Project - Ranger Stations in Murchison Falls

Ranger Stations in Murchison Falls

See the success of the project which will help curb poaching with the newly built ranger station.

For elephants, the fight for species survival is centered on the ability to peacefully co-exist with humans. Whether it is the threat of poaching in Africa, human-elephant conflict (HEC) in Asian range countries, or habitat loss everywhere, the challenges to elephants are intertwined with humans and therefore the solutions must be as well.

Over the last ten years, IEF has supported the construction of eight ranger stations in Murchison Falls Conservation Area in an attempt to take back the park from poachers. Working with Michael Keigwin of the Uganda Conservation Foundation and the Uganda Wildlife Authority, the construction of many ranger stations in both MFCA and Queen Elizabeth National Park (QENP). These stations house armed and trained rangers placing them in critical locations. Where ranger stations have been established, wildlife is returning to the area demonstrating the success of the project. There is need to build additional stations to replace mud huts currently housing rangers at some of the sites, and in the heart of poaching country where there is no ranger presence at all. One of the most compelling aspects of establishing these stations is the ranger's ability to find and remove snares and leg hold traps which are decimating many animal populations such as lions and antelope, as well as maiming and killing animals such as elephants and endangered Rothschild's giraffe.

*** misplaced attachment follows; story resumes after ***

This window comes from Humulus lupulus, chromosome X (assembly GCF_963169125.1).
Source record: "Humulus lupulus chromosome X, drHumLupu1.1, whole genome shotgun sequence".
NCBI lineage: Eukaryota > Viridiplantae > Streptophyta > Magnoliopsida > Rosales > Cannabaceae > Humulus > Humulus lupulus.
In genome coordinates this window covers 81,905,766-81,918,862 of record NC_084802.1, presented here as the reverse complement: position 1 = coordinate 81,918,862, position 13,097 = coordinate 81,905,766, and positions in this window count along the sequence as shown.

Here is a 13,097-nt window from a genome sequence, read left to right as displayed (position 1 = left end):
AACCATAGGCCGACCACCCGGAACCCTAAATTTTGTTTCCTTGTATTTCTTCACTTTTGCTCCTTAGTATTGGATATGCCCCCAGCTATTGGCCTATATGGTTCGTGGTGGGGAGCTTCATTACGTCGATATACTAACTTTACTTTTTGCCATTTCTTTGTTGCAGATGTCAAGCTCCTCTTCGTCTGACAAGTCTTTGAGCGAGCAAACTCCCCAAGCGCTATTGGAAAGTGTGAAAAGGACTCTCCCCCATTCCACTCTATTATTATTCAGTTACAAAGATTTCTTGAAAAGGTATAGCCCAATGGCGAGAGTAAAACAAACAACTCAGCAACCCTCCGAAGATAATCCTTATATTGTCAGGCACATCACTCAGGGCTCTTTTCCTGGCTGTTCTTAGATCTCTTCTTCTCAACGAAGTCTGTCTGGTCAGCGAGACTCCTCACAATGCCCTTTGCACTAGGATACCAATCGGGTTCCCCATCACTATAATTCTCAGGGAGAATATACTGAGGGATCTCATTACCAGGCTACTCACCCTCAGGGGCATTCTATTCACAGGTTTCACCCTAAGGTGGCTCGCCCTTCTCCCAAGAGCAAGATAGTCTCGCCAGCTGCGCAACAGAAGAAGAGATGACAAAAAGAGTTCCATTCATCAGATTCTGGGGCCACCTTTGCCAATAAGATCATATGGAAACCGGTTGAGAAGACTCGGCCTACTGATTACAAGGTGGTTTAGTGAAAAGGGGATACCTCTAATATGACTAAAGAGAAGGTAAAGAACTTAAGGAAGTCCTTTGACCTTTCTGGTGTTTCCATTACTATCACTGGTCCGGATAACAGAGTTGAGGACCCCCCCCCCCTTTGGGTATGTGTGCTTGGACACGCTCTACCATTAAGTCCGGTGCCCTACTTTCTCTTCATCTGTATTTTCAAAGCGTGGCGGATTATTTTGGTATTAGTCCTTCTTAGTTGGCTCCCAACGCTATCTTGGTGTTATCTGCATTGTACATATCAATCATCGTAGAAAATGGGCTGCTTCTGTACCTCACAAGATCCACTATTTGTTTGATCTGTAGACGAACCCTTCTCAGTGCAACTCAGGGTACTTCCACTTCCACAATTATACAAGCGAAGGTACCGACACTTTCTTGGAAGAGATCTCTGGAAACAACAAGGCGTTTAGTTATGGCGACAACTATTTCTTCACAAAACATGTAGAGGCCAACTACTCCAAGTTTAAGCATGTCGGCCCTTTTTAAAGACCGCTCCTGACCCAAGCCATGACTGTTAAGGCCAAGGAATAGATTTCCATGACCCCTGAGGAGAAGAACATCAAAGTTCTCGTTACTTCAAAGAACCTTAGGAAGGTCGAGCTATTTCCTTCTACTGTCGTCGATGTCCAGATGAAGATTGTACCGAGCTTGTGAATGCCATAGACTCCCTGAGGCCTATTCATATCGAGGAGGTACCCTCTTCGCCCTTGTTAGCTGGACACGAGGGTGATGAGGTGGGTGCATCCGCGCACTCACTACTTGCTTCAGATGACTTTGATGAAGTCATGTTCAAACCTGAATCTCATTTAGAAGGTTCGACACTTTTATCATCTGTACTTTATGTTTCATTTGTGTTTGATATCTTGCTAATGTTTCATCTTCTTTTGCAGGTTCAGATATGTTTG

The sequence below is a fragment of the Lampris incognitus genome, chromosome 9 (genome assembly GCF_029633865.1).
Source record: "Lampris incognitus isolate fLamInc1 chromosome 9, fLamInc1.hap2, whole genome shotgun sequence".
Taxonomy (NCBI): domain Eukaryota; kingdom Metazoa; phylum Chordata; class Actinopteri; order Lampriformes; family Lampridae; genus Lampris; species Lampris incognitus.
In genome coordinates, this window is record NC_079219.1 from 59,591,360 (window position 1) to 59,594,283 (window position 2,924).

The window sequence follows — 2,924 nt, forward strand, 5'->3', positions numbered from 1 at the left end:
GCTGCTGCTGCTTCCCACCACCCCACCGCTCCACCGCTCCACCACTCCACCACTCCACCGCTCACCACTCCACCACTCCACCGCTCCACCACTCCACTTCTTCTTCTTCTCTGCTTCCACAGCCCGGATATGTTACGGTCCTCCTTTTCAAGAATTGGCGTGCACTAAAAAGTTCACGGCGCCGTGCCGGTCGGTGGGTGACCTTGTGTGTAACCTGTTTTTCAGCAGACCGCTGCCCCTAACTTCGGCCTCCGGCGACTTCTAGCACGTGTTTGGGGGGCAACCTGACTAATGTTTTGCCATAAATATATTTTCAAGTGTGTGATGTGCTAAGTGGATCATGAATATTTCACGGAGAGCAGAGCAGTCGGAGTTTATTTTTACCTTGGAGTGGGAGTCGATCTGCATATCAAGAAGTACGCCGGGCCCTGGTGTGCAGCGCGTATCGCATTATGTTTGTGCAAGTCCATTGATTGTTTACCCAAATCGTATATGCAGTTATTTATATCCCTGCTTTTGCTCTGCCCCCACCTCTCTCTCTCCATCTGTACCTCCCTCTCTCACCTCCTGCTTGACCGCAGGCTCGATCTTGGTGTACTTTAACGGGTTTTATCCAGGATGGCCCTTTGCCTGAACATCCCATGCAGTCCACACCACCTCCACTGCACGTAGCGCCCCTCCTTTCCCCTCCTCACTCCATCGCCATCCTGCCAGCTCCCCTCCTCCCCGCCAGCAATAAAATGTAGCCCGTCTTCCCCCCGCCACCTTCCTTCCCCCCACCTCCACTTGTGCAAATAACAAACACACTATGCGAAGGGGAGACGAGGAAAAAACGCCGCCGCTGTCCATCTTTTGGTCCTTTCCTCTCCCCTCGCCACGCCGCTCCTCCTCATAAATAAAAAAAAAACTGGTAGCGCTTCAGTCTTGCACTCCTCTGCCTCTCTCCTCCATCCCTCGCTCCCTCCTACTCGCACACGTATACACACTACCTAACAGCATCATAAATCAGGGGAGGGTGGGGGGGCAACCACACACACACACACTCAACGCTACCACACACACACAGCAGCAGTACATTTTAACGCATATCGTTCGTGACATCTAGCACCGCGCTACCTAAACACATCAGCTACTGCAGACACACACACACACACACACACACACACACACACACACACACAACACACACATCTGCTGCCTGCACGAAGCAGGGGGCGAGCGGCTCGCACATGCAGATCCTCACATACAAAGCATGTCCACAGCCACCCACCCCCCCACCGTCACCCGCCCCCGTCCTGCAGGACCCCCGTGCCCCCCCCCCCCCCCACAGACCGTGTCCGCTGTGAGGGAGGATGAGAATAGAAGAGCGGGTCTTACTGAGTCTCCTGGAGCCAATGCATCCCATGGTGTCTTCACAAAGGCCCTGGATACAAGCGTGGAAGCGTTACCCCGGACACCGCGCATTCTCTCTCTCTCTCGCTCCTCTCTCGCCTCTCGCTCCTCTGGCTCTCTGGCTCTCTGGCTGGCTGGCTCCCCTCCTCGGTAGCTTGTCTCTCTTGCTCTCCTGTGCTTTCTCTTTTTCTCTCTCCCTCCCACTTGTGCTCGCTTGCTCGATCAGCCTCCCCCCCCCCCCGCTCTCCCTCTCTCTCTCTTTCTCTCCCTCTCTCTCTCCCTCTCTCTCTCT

Collaboration will foster a spirit of ownership in the communities and create a vested interest in saving elephants. This connection with those who share their land with elephants can help eliminate poaching, catch wildlife traffickers, improve natural resource management, develop sensible land-use strategies, build capacity of elephant conservation, develop animal and habitat friendly alternative sources of income such as eco-tourism, create permanent hubs of anti-poaching rangers in the core areas, protect the last surviving "hundred pounder" tuskers (elephant bulls bearing ivory weighing over 100 lbs. per side) by keeping watch on these animals on a consistent basis.

The number of snares and traps collected by rangers in just one year can fill a 40' x 60' room and new snares are added by poachers to unguarded park lands daily. Since the new ranger stations are constructed of cement and concrete block, the confiscated snares and leg hold traps are used in the construction of the stations as addition to rebar as the structural element to carry the tension in the reinforced concrete. This prevents the snares and traps from ever being used again and solves the problem of how to permanently destroy these hideous devices.

With our help a new ranger station will be built in the Got Lavor area in participation with the International Elephant Foundation General Operations, the Indianapolis Zoo, the Vienna Zoo, the San Diego Zoo, Africans Safari and the Pittsburgh Zoo.